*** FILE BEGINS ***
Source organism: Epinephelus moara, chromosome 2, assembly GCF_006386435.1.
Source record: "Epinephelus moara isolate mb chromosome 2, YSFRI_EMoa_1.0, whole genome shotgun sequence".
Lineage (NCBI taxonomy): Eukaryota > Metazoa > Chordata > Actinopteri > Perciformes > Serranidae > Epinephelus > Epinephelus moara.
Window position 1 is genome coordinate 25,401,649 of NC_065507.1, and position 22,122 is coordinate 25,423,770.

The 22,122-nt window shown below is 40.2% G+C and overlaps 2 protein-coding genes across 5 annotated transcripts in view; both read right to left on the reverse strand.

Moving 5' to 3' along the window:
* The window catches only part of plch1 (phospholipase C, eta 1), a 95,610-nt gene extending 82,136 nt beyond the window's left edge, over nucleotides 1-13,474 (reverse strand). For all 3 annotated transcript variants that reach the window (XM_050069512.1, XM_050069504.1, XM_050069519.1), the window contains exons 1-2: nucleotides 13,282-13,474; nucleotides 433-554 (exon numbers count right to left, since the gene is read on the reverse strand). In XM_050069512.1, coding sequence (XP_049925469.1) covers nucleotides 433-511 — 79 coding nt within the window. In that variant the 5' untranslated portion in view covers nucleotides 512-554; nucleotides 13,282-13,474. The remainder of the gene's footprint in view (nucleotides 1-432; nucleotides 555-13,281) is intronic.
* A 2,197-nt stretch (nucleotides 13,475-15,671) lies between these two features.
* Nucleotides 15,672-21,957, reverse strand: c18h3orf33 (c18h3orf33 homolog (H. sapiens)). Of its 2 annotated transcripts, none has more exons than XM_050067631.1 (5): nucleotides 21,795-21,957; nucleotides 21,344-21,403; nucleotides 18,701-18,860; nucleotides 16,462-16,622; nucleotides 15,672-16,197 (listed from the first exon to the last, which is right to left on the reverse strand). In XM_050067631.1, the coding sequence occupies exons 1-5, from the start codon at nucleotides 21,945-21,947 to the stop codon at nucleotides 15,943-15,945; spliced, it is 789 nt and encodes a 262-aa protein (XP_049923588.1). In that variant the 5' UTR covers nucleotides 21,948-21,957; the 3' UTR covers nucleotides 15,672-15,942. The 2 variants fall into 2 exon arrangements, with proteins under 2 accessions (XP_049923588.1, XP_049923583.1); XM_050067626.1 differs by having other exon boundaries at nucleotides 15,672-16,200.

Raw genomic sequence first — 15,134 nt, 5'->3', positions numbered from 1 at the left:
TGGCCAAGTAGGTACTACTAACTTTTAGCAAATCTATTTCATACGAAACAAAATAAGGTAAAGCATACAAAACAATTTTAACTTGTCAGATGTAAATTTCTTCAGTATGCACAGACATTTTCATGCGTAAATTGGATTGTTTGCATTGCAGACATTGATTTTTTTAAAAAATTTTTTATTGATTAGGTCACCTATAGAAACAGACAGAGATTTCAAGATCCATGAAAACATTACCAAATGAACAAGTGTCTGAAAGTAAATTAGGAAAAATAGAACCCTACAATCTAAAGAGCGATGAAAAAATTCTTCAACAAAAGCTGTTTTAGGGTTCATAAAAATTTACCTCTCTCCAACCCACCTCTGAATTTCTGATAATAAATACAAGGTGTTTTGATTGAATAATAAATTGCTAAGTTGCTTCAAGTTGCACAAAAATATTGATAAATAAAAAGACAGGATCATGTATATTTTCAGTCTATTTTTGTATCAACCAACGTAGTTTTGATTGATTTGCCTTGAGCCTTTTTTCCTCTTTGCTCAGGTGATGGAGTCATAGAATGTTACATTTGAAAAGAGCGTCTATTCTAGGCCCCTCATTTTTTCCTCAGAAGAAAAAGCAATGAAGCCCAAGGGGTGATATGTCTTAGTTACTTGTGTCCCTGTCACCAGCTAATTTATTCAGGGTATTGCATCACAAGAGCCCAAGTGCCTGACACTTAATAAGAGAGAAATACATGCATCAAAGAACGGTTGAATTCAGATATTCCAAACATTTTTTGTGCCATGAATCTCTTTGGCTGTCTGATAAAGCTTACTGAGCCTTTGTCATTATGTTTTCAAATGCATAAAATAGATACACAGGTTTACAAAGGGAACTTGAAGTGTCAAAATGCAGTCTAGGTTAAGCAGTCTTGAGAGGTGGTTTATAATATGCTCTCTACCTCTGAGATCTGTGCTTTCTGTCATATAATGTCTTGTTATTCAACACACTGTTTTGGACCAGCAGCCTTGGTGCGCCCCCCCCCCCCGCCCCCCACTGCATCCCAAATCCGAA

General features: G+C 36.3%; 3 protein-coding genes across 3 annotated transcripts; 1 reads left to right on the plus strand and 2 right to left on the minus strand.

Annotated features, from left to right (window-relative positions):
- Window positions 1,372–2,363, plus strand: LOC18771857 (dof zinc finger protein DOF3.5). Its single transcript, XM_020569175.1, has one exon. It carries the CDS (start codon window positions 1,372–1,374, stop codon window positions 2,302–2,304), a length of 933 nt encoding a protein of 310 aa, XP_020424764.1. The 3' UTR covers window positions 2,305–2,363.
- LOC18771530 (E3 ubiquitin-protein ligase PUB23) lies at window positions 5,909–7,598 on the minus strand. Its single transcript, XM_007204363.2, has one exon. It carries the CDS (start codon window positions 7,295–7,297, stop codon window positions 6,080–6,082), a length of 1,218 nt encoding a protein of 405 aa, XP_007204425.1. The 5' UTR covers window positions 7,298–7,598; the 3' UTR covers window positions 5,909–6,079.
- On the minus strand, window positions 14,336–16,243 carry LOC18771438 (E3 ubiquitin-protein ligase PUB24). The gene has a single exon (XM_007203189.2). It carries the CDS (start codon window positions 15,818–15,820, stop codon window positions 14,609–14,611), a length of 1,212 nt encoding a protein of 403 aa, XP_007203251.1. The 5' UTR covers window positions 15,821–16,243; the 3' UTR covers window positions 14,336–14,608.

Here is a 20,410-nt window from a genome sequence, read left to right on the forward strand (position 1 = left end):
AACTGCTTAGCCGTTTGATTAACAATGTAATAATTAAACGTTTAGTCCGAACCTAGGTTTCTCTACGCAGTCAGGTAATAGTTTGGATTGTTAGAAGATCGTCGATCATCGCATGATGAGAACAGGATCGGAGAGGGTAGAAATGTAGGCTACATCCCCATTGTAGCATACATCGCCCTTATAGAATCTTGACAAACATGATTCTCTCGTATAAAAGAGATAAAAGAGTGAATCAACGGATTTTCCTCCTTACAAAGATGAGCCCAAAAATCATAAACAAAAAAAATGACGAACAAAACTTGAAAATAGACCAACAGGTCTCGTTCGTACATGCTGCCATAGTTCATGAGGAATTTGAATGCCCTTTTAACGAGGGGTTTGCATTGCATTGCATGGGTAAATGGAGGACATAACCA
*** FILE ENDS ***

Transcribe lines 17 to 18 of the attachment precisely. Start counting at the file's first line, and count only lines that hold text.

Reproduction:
Here is a 20,410-nt window from a genome sequence, read left to right on the forward strand (position 1 = left end):
AACTGCTTAGCCGTTTGATTAACAATGTAATAATTAAACGTTTAGTCCGAACCTAGGTTTCTCTACGCAGTCAGGTAATAGTTTGGATTGTTAGAAGATCGTCGATCATCGCATGATGAGAACAGGATCGGAGAGGGTAGAAATGTAGGCTACATCCCCATTGTAGCATACATCGCCCTTATAGAATCTTGACAAACATGATTCTCTCGTATAAAAGAGATAAAAGAGTGAATCAACGGATTTTCCTCCTTACAAAGATGAGCCCAAAAATCATAAACAAAAAAAATGACGAACAAAACTTGAAAATAGACCAACAGGTCTCGTTCGTACATGCTGCCATAGTTCATGAGGAATTTGAATGCCCTTTTAACGAGGGGTTTGCATTGCATTGCATGGGTAAATGGAGGACATAACCA